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POLITICS

Russia’s Sputnik Covid vaccine may never be approved in EU, says Italian PM

Russia's Sputnik V Covid-19 vaccine may never be approved by the European Union, Italian Prime Minister Mario Draghi said on Friday, as he also cast doubts on the effectiveness of China's Sinovac jab.

Russia's Sputnik Covid vaccine may never be approved in EU, says Italian PM
Mario Draghi arrives on the second day of an EU summit in Brussels on June 25th. Photo: Aris Oikonomou/POOL AFP

“Sputnik… has not yet managed to obtain and perhaps will never have the approval of EMA (the European Medicines Agency),” Draghi said in Brussels.

In his comments, Draghi said there was a need for a “strengthening and maybe also a reform of EMA” to avoid a repeat of recent “considerable confusion” on vaccines.

He referred to a “certain discrepancy in pronouncements” over the safety of Covid-19 vaccines between EMA and national medicine bodies.

READ ALSO: Italy approves ‘mix and match’ vaccinations for under-60s as regions issue varying rules on AstraZeneca

The EMA had been expected to conclude its review of the Russian jab and issue a decision in May or June. However, approval was delayed because the makers missed a June 10 deadline to submit data, Reuters reported.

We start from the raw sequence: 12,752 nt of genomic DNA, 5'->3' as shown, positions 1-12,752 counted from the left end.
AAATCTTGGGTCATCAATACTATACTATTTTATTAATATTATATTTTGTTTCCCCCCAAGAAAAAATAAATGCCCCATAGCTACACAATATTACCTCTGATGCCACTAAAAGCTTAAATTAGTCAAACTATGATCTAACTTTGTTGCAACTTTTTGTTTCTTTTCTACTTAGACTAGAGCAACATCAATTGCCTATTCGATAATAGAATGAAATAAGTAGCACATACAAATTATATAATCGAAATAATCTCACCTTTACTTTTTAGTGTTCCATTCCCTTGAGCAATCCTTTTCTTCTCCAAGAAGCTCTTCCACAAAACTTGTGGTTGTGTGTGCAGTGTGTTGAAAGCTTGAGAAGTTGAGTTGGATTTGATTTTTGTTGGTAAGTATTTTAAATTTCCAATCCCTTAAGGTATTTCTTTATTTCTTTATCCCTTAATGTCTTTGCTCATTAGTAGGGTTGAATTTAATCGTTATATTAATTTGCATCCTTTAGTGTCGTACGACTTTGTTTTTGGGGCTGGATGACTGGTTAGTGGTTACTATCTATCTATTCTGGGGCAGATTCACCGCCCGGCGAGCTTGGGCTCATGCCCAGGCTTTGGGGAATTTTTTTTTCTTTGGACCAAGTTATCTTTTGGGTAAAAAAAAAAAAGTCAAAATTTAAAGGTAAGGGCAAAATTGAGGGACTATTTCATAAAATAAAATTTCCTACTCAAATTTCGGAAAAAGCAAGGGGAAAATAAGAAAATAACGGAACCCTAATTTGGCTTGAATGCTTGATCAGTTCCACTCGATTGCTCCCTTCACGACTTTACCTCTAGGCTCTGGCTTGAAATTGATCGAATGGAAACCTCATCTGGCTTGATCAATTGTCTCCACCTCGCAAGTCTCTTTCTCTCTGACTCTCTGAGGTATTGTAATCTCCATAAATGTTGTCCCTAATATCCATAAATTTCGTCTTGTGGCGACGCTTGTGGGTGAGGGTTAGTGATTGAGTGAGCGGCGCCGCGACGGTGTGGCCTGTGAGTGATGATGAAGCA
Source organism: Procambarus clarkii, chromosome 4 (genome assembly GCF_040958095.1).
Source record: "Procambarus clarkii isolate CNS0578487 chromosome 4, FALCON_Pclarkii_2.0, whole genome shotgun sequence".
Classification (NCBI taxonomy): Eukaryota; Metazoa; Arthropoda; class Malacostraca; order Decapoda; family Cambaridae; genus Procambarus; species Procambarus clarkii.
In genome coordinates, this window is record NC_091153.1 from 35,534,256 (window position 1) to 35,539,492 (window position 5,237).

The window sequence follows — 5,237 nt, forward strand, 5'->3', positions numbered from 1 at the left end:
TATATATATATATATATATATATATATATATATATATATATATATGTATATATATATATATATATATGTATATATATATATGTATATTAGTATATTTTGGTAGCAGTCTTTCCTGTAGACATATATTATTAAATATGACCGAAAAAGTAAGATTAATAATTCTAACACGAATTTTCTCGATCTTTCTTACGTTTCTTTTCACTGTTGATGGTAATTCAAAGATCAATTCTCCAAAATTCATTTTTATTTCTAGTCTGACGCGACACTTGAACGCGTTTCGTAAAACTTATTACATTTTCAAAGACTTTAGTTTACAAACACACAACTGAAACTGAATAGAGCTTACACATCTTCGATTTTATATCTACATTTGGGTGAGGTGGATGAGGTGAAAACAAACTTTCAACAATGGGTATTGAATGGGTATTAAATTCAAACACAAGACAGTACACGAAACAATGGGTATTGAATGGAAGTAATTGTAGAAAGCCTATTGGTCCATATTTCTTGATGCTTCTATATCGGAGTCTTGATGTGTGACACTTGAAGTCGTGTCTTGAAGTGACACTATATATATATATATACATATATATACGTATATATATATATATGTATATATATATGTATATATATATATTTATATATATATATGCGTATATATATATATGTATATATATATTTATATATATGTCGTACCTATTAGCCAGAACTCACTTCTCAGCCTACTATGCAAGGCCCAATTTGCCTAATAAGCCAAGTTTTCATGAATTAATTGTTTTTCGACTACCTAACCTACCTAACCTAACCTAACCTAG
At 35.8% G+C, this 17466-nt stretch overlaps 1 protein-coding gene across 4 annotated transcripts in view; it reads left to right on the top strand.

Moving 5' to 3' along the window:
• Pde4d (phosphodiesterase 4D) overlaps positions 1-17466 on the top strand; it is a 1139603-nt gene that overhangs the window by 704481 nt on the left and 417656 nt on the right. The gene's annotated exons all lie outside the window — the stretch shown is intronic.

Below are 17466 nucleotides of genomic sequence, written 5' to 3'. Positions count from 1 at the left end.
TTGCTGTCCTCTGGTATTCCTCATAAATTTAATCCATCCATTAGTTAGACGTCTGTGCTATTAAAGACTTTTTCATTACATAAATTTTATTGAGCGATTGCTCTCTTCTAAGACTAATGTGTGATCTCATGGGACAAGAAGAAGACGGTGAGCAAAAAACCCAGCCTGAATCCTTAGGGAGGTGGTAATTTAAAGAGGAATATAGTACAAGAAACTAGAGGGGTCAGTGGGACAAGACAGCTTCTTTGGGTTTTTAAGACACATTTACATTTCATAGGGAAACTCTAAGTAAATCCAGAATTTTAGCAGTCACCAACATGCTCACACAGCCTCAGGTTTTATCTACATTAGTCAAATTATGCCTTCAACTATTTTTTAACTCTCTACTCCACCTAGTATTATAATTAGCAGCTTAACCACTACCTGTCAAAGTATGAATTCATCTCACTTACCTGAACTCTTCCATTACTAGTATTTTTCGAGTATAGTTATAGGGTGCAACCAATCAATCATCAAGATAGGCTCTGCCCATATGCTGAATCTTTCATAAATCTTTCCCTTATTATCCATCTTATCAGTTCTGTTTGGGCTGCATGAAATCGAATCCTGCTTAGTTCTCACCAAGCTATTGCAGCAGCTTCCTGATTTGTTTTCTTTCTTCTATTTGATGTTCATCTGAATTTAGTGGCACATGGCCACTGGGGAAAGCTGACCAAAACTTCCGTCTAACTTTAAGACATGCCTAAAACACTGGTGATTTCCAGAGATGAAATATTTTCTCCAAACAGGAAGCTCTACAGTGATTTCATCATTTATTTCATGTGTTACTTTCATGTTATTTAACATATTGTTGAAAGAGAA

Meanwhile, “the Chinese vaccine, which never applied (for EMA approval) has shown to be inadequate, look at the experience in Chile,” he added.

Chile has relied heavily on the Chinese Sinovac jab for its immunisation campaign, but health authorities in the country have questioned how effective it is against new virus strains, and are also now considering adding a third dose to boost protection.

READ ALSO: San Marino offers tourists Sputnik vaccine for €50

Draghi was speaking at the end of a two-day European Union summit, in which he said leaders had a general discussion on the state of play of coronavirus.

“The pandemic is not over, we are not yet out of it,” the Italian leader said, pointing to the spread of the more transmissible Delta variant in Britain.

In Italy too, outbreaks of the more transmissible variant have been detected, the country’s health authorities confirmed on Friday.

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ITALIAN POLITICS

Will Italy’s Five Star Movement split throw the government into crisis?

After the largest party in Italy's coalition government imploded over the country's response to the Ukraine war, Prime Minister Mario Draghi on Wednesday called for unity. Is another political crisis on the horizon?

Will Italy's Five Star Movement split throw the government into crisis?

Draghi has taken a firm, pro-EU line on Russia’s invasion of Ukraine: sending weapons to Kyiv, backing sanctions on Moscow despite Italy’s heavy reliance on Russian gas, and supporting Ukraine’s hopes of joining the European Union.

But there have been rumblings of unease within his coalition government, which burst into the open on Tuesday with a split in parliament’s biggest party, the Five Star Movement.